Surveying the Capital Region's creative economy

captivate report top 20 creative jobs

From the report.

The Regional Alliance for a Creative Economy -- a local multi-org effort studying how to spur creative industries in the Capital Region -- released its report on the local creative economy today at Proctors. And -- spoilers -- it found that are many people involved in creative jobs.

The report -- "Leveraging Regional Assets for A Vibrant Future," compiled the consultancy Mt. Auburn Associates -- concluded there are 30,591 jobs in the Capital Region in what it considers creative industries. And it included a bunch of recommendations about how the region could advance these industries and, as the thinking goes, help the region as a whole.

Here are some highlights from the report, and a few thoughts.

If you just want to skip all the blah, blah, blah below and read the report for yourself, it's embedded at the bottom of this post. The images below are from the report.

Numbers

captivate report creative industries

The consultancy's analysis of employment data concluded there are 30,591 jobs that could be considered "creative" employment in the eight-county region (Albany, Columbia, Greene, Rensselaer, Saratoga, Schenectady, Warren, Washington).

That pool could be further broken down:

+ 14,689 creative workers working directly in creative industries

+ 6,655 creative workers working in other industries

+ 9,247 other types of workers working in creative industries

The analysis ranked creative industries -- with 23,936 employees -- as the 6th largest employment sector in the Capital Region. And those jobs represented $800 million in earnings.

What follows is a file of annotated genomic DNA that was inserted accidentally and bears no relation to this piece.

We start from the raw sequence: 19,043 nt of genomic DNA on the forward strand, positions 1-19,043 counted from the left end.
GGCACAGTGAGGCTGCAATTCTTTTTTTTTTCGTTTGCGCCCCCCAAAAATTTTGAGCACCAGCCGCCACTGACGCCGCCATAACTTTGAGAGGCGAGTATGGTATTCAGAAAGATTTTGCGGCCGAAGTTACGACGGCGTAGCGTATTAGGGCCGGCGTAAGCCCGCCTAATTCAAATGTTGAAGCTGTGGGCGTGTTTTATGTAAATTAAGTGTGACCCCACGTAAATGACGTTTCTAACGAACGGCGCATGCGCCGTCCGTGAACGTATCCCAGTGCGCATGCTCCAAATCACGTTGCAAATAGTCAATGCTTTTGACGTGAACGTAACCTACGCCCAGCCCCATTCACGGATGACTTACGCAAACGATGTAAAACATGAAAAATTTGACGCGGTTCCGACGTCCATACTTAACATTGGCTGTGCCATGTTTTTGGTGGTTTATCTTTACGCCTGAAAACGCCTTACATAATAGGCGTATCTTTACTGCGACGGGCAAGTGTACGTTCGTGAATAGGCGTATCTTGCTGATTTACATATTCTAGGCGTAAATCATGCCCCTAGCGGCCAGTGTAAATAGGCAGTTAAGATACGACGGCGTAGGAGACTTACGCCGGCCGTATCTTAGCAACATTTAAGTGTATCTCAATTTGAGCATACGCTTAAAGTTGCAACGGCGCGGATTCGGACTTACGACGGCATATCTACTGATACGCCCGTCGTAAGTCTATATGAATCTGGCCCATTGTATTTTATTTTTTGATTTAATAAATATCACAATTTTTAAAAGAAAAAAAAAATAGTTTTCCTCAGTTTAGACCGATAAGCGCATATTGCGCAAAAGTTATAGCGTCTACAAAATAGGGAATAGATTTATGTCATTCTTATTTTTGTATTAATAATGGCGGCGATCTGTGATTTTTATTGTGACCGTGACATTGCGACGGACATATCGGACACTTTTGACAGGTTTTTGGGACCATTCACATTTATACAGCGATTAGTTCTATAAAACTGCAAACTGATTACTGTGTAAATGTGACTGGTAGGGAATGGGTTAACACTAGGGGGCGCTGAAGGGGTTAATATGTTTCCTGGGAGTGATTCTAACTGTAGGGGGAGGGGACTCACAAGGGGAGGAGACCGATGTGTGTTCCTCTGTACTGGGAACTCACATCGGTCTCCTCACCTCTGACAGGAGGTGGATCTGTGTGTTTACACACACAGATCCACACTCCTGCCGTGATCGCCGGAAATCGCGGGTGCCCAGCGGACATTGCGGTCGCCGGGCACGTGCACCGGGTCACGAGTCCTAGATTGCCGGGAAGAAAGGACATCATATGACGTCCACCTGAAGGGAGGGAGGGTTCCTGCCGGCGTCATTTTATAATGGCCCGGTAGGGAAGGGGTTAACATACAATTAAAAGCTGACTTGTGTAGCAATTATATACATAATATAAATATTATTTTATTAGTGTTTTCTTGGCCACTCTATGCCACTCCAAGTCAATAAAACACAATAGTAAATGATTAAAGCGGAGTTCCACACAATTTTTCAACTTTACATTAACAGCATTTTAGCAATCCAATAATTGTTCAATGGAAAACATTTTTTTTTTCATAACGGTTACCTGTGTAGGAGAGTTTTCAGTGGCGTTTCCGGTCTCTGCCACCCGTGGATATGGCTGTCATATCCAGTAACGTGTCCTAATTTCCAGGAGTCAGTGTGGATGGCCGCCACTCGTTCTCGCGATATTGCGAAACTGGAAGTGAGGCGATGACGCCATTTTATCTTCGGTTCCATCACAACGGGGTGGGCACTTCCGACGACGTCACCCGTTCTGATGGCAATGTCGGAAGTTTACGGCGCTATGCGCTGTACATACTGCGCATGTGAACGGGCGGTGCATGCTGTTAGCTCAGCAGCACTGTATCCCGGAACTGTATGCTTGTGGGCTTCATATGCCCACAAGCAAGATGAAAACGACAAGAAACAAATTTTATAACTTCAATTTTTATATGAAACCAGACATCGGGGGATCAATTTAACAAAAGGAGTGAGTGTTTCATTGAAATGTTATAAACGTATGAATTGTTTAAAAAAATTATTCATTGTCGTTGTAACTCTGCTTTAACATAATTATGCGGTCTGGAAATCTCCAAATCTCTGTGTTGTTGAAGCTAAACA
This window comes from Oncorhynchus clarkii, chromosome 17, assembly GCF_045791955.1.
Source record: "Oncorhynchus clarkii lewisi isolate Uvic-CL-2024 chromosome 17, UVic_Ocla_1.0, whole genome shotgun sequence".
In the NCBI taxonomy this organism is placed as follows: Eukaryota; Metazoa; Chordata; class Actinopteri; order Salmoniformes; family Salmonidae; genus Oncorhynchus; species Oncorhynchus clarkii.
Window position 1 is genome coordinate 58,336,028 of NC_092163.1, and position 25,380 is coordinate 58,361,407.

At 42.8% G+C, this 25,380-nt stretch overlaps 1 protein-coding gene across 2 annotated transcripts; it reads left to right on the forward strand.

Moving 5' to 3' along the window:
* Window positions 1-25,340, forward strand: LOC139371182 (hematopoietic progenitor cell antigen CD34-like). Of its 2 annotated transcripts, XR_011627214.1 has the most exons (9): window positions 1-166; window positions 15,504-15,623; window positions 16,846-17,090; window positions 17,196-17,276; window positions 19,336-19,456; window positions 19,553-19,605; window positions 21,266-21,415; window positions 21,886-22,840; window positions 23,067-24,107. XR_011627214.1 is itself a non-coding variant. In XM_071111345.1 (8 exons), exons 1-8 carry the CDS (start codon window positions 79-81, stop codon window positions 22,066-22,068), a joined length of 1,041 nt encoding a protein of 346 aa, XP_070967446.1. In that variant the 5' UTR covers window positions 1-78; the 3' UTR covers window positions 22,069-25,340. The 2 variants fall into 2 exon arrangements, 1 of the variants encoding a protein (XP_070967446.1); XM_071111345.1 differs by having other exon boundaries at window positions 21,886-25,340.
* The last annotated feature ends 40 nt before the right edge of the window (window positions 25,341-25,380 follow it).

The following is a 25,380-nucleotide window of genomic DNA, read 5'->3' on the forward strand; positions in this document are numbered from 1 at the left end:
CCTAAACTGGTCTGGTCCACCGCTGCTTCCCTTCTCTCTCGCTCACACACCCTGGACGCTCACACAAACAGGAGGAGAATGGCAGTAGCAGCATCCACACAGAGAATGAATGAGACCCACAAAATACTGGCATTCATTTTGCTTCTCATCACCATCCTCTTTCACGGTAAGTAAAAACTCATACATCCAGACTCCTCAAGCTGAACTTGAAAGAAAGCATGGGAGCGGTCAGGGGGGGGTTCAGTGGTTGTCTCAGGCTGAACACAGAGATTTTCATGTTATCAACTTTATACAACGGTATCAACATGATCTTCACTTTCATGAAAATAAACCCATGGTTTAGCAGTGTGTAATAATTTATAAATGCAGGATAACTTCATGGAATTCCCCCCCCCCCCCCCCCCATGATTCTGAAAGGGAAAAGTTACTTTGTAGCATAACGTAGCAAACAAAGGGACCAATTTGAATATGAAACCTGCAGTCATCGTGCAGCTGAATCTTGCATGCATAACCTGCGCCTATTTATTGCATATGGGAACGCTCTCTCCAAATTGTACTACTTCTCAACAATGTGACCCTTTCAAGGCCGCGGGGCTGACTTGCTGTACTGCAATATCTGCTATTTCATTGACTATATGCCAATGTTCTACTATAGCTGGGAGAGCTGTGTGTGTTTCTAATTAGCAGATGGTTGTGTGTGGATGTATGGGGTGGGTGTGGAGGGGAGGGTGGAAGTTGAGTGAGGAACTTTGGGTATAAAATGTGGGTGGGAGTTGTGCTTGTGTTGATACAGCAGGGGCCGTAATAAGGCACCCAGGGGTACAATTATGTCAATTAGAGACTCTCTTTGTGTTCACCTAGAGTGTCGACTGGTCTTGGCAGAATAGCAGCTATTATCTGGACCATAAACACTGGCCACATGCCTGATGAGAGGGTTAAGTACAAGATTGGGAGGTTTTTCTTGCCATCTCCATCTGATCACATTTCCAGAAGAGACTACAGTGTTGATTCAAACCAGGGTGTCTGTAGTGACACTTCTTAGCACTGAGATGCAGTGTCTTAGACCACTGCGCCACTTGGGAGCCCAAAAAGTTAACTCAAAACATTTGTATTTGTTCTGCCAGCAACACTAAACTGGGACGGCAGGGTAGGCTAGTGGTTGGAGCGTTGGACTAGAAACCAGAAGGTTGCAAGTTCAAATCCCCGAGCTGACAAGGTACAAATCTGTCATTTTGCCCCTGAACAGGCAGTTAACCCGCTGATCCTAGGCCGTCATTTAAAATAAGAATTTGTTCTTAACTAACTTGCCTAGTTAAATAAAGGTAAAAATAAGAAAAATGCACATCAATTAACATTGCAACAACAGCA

The Capital Region's share of people employed in creative industries is a bit higher than the national average. And among metros of similar size (undefined), it ranks 2nd for the highest concentration of creative jobs.

The report estimates there are 13,000 creative freelance jobs in the Capital Region.

Of the 21,344 people with creative jobs, the report concludes that film and media is the largest segment at approximately 35 percent.

Highlighted text

A handful of passages that caught our eye.

Video games
"The Capital Region is home to an authentic video game industry cluster. Thanks largely to RPI's innovative academic training offerings and business incubation, a healthy cohort of gaming companies has emerged. Vicarious Visions, the largest, now employs over 150 people at its Menands headquarters."

Electronic and experimental arts
"The Capital Region has a niche in cutting-edge performance art, experimental installations, and media and digital art. EMPAC at RPI brings international talent in the experimental arts to the region for residencies and performances."

Socioeconomic divide
"While the creative economy has led to many changes in the region, perhaps best seen in the revitalization of some of the Capital Region's urban centers, this energy is not reaching across socio-economic boundaries. In many of the region's cities, one block off the main streets there remain deep pockets of poverty."

Generational divide